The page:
(Bloomberg Opinion) -- In ousting Chief Executive Officer Tidjane Thiam, Credit Suisse Group AG is taking only a first step in rehabilitating its battered reputation. A spying scandal, embarrassing revelations on how the bank is run and a public spat at the top of the company have seriously tarnished a 163-year-old Swiss banking franchise whose clients depend on its discretion. The exit of the firm’s first black CEO — despite the objections of several leading shareholders — leaves a huge amount for his successor to repair.
It was inevitable that someone at the top would go. The only question was whether it was Thiam or Chairman Urs Rohner. After it emerged that the latter was considering replacing his CEO, three top international investors called for Rohner to leave instead.
Given the revelations from the spying scandal — Credit Suisse had its star wealth manager, Iqbal Khan, followed when he agreed to join arch-rival UBS Group AG, a few months after he’d had a public row with Thiam — it was striking that the investors went public to back Thiam unequivocally. The CEO was cleared of direct knowledge of the spying, but more cases of alleged similar behavior gave the impression of a company that was out of control.
The investors credited Thiam for turning around the lender. Under his watch, Credit Suisse has shrunk, cut costs and tilted further toward wealth management and Asia, all while retreating from the volatile trading business that burned the bank in the past. While the shares have suffered recently — no doubt in part because of the spying disclosures — a long and painful restructuring is beginning to bear fruit, as financial results next week are expected to show.
But Rohner won the day with the board because fears about the damage to the bank’s credibility, in Switzerland especially, outweighed the need to carry on Thiam’s work. “We saw a deterioration in terms of trust, reputation and credibility among all our stakeholders,” Rohner told Bloomberg News on Friday. Switzerland was a particular worry, given that it provides 40% of Credit Suisse’s pretax income.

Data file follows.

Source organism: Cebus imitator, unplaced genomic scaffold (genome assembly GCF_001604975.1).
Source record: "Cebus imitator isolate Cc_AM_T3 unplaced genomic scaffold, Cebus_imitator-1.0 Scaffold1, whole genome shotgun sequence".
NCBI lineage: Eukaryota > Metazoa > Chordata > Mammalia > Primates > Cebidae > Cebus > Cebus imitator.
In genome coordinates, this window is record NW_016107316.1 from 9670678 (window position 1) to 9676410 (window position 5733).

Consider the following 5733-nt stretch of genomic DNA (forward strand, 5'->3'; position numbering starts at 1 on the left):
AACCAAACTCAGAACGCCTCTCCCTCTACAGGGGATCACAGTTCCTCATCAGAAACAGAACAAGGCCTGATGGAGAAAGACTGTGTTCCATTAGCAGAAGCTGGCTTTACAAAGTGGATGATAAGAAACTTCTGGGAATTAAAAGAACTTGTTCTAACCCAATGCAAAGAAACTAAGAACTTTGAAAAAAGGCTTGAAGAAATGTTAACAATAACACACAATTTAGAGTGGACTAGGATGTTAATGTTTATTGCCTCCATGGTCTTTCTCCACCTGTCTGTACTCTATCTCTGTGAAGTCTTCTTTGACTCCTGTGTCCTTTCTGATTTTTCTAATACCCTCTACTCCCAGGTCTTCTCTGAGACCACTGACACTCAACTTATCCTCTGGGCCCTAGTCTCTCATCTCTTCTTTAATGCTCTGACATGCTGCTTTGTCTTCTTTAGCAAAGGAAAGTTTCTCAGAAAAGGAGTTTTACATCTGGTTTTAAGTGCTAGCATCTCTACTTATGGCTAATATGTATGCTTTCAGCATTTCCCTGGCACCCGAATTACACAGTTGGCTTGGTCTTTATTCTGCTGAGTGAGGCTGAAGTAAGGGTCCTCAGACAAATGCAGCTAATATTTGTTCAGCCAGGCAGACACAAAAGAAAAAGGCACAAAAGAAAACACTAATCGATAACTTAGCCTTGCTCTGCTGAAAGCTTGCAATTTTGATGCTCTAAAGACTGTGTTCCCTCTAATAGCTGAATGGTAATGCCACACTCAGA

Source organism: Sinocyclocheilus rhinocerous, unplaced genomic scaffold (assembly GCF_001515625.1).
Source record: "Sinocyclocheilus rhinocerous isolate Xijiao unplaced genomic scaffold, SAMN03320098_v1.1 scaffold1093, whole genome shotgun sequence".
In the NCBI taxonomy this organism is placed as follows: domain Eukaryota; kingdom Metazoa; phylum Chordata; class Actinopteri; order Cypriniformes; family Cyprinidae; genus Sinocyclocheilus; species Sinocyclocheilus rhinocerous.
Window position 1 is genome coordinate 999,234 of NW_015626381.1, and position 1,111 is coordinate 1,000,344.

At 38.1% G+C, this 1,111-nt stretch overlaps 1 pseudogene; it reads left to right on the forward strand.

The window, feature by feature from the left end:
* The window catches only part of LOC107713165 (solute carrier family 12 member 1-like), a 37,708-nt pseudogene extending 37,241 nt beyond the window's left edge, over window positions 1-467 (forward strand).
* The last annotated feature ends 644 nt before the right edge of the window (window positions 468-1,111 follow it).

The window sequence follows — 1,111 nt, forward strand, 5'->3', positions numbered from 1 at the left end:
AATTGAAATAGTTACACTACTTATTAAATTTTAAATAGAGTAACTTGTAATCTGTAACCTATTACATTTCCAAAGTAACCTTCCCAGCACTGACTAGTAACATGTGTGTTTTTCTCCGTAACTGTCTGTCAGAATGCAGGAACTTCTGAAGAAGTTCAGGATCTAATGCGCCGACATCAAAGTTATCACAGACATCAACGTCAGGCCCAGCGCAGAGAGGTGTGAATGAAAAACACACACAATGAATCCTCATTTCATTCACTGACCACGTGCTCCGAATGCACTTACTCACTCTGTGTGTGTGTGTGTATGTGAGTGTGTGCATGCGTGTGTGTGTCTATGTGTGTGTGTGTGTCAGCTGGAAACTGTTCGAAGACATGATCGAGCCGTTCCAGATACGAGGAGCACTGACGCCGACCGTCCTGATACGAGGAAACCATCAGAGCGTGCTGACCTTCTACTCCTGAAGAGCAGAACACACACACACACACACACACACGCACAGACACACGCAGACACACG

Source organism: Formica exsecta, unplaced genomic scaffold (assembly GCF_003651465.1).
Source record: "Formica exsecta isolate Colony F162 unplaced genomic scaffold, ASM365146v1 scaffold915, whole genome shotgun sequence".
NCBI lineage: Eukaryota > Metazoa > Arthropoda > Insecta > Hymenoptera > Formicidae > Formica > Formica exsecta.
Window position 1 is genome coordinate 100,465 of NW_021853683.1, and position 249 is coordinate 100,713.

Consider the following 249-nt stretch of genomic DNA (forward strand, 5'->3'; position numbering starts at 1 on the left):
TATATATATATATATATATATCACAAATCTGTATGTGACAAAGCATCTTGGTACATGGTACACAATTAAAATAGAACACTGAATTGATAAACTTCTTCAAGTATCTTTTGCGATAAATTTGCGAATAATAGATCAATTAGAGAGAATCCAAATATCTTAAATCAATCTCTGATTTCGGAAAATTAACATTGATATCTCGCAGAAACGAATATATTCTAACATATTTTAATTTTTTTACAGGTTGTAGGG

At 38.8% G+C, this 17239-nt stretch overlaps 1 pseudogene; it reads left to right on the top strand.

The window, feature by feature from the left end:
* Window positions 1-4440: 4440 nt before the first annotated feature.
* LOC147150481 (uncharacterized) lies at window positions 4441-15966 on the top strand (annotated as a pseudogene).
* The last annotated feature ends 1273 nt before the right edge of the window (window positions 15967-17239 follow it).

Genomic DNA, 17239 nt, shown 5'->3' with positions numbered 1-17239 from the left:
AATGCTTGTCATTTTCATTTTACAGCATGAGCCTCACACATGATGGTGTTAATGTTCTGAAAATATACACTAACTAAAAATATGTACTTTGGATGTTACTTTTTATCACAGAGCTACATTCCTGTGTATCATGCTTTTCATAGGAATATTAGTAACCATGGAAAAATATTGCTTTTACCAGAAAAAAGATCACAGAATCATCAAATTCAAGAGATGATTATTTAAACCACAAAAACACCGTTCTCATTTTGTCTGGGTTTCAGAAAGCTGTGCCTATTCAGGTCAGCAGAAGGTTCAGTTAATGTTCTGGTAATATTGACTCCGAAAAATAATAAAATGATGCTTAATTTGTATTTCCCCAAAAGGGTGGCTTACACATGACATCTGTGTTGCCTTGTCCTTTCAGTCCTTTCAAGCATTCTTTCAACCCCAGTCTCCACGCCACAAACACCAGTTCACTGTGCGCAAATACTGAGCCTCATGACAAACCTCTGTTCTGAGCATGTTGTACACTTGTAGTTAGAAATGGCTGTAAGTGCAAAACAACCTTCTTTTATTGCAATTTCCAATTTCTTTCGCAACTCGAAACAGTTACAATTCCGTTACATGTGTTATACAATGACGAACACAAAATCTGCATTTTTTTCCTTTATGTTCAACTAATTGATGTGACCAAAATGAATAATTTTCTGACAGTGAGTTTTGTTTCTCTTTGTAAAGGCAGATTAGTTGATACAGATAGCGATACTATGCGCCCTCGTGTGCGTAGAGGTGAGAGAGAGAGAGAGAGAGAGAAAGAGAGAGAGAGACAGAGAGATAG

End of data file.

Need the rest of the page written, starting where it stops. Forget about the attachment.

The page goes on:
By replacing Thiam with Thomas Gottstein, the first Swiss national to hold the post in almost two decades, the board will hope to rebuild the firm’s reputation. The 20-year company veteran — described by analysts as “very Swiss” and a “safe pair of hands” — has been leading Credit Suisse’s domestic unit. Under his watch, a division once earmarked for a spin-off has increased its contribution to the group’s pretax profit by 30%.
Nevertheless, as I’ve argued before, it’s hard to pin all of Credit Suisse’s troubles on one person; serious work is needed to cauterize the wound. The leaks of senior level bust-ups and employee surveillance have filled the pages of local (and international) media in recent months. Gottstein will need time to persuade clients that he is fixing the bank’s corporate culture.
The spying debacle exposed weaknesses in Credit Suisse’s governance that regulators are still probing. While Thiam and Rohner say they had no knowledge of the spying operations being carried out by their former chief operating officer, that’s hardly an endorsement of their oversight. “I had no knowledge of the observation of two former colleagues,” Thiam said Friday. “It undoubtedly disturbed Credit Suisse and caused anxiety and hurt. I regret that this happened and it should never have taken place.”
His failure to rein in his COO points to a leadership deficiency for which the board also needs to be held accountable.
Gottstein’s task is complicated by the unprecedented rupture with key shareholders. On Friday, longtime investor David Herro of Harris Associates called again for Rohner to quit to give Gottstein a proper fresh start. Credit Suisse says Rohner has the board’s full backing to see out his full term, which ends next year.
As well as winning around angry shareholders and making sure Thiam’s turnaround remains on course, Gottstein’s success will also hinge on his ability to restore sanity to the firm’s upper ranks. Khan’s departure to UBS, after his falling out with Thiam, was a serious blow, not least because he’s replicating the Credit Suisse playbook of expanding by lending more money to the rich.
Credit Suisse shares have underperformed those of its peers under Thiam, but they fell on news of his departure — highlighting the challenge for Gottstein in taking the reins. His predecessor’s abrupt departure won’t be enough by itself.
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Elisa Martinuzzi is a Bloomberg Opinion columnist covering finance. She is a former managing editor for European finance at Bloomberg News.
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